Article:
This novel starts out with something we’ve seen a hundred times. Matchmaking. Only Sands took a different approach here. It isn’t the women who are matchmaking, but the men. Lisa’s brothers-in-law decide to help her out by putting he and Robert together. They figure he just needs a slight push to realize Lisa is the one for him. I wasn’t sure how I felt about that at first. The idea is cute, but I felt it needed to be excited well to work. Unfortunately, it fell flat.

The problem started when Lisa was kidnapped. The men use that as an excuse to put her and Robert together. They make up excuses for why they can’t help protect Lisa, forcing Robert to move in to keep an eye on her. The issue I had was this: By doing so, they placed Lisa in danger. They knew there was someone after her. They knew she was in danger. She was attacked several times throughout the novel. Yet they avoided her so that Robert would be forced to spend time with her. I get why they did it in the beginning, but isn’t her personal safety more important than pushing them together?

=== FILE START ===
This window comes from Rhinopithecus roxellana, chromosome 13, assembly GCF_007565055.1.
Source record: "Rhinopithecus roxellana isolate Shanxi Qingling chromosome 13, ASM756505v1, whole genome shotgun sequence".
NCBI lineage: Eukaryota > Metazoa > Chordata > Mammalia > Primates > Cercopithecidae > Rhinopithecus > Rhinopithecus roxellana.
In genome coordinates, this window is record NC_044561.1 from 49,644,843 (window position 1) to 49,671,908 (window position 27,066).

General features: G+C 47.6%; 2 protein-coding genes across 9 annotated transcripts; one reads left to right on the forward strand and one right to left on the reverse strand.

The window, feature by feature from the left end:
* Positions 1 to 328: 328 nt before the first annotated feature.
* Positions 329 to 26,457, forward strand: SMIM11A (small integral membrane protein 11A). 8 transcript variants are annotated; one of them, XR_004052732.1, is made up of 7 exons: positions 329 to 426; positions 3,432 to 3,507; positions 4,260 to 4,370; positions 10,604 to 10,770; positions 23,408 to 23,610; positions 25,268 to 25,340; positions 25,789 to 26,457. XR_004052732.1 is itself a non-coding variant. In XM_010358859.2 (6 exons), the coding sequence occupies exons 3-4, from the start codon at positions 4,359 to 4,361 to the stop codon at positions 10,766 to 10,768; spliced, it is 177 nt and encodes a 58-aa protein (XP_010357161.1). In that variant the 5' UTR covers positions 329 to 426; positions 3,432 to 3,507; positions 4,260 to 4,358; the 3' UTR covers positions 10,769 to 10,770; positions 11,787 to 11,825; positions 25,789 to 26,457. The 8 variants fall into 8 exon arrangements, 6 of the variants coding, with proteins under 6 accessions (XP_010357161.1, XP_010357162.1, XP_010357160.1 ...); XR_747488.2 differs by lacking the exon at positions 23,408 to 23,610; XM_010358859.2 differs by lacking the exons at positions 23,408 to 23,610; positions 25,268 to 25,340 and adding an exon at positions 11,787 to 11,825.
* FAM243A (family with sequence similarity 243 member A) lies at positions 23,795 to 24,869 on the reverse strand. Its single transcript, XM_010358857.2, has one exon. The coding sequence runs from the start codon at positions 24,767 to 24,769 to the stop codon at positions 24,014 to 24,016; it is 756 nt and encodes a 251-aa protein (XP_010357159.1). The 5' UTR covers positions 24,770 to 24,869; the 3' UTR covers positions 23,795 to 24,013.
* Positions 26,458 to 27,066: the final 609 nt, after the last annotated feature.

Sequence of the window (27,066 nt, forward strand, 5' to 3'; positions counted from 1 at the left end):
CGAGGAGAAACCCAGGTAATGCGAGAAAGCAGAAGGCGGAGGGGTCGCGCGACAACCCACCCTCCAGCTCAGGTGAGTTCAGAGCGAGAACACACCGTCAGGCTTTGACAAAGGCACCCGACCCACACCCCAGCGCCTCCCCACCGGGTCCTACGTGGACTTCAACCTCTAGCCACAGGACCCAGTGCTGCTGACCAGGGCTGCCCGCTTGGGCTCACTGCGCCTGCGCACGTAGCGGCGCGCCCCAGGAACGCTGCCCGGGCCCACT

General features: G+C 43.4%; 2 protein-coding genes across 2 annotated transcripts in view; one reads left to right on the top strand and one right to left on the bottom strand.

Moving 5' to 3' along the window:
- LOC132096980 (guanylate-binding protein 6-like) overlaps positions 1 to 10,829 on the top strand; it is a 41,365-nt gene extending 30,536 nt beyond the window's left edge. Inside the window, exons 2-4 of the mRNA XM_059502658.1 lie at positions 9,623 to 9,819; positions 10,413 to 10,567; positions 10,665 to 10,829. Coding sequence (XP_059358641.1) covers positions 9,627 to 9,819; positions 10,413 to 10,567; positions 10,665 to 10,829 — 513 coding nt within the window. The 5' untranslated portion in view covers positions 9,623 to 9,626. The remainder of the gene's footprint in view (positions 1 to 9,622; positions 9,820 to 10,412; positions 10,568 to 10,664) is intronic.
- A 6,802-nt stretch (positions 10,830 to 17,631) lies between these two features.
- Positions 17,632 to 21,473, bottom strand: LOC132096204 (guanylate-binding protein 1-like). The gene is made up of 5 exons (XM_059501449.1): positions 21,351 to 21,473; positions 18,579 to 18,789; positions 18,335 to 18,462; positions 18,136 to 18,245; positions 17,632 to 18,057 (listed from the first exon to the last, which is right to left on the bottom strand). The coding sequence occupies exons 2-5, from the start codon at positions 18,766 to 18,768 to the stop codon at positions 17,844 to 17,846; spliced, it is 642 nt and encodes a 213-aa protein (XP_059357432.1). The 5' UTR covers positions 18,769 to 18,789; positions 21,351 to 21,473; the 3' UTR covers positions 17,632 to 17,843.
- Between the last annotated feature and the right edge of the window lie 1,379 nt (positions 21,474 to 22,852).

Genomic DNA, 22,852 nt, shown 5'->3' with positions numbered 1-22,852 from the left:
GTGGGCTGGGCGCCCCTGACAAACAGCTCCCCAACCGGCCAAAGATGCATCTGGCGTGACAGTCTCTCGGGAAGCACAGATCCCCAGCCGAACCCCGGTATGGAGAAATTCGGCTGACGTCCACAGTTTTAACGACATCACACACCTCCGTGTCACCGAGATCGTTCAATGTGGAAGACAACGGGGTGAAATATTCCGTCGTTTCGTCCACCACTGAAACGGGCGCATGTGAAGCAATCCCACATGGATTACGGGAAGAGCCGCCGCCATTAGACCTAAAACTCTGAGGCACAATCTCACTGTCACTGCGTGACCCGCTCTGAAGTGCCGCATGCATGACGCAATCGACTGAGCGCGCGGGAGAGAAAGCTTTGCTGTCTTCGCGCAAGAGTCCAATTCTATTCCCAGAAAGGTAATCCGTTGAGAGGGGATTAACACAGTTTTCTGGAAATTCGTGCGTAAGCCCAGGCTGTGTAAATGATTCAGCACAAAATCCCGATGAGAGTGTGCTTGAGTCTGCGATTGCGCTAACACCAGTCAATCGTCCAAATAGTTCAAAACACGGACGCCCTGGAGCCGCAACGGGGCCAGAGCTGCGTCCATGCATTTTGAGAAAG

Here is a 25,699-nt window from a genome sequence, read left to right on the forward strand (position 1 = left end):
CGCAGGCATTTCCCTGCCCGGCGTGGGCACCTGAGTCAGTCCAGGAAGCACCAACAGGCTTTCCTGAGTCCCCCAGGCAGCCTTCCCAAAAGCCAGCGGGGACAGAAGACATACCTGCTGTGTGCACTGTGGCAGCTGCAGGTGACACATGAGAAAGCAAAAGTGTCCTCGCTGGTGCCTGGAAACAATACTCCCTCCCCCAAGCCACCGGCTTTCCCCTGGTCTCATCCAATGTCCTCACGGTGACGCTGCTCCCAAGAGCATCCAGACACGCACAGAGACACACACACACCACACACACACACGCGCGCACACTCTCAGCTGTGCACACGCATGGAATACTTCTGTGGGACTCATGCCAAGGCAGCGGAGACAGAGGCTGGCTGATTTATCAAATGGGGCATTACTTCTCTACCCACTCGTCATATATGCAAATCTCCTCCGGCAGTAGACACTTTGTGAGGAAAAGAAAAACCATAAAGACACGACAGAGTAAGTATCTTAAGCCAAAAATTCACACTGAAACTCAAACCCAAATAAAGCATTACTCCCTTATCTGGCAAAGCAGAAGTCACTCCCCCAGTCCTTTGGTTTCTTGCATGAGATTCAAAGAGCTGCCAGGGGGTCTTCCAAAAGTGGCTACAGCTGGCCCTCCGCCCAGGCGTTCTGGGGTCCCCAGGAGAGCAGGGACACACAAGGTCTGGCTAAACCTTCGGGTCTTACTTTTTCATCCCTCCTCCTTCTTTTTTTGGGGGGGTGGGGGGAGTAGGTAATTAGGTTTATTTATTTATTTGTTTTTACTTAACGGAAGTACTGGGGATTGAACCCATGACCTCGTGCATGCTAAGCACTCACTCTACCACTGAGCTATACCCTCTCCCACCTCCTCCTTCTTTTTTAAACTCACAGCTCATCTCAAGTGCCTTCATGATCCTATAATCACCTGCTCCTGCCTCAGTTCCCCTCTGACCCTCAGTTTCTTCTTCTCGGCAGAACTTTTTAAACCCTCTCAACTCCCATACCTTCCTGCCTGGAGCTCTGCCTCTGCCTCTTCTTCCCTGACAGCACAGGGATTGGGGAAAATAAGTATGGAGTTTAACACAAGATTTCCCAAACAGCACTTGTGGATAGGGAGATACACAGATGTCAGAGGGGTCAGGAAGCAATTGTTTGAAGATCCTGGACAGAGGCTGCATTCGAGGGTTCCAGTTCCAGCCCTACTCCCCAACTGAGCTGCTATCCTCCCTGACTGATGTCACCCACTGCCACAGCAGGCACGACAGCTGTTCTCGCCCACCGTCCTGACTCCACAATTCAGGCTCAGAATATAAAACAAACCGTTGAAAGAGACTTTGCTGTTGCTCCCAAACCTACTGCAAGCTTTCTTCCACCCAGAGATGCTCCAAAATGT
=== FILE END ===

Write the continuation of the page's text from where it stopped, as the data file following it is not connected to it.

I also struggled with a lot of the slapstick humor. As I said, Sands can be hit or miss for me when it comes to this. I wasn’t able to overlook a lot of the silliness here. I’m not sure if that’s because I was bothered by other things, or if it was just this book. In either case, I was put off by it.

While I think fans of light comedies and long-standing fans of Sands work will enjoy this, I don’t think it was for me.

2.75 out of 5

The series:

This book is available from Avon. You can buy it here or here in e-format.

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Review: The Countess by Lynsay Sands

Posted January 24, 2011 by Holly in Reviews | 4 Comments

Publisher: Avon, Harper Collins

Holly‘s review of The Countess (Madison Sisters, Book 1) by Lynsay Sands

The fairy tale courtship did not turn into a happily-ever-after . . .

Not until her husband dropped dead, that is. He had been horrible enough to Christiana during their short marriage, and she was not going to allow the traditional period of mourning to ruin her sisters’ debuts as well. So she decides to put him on ice and go on as if nothing’s happened . . .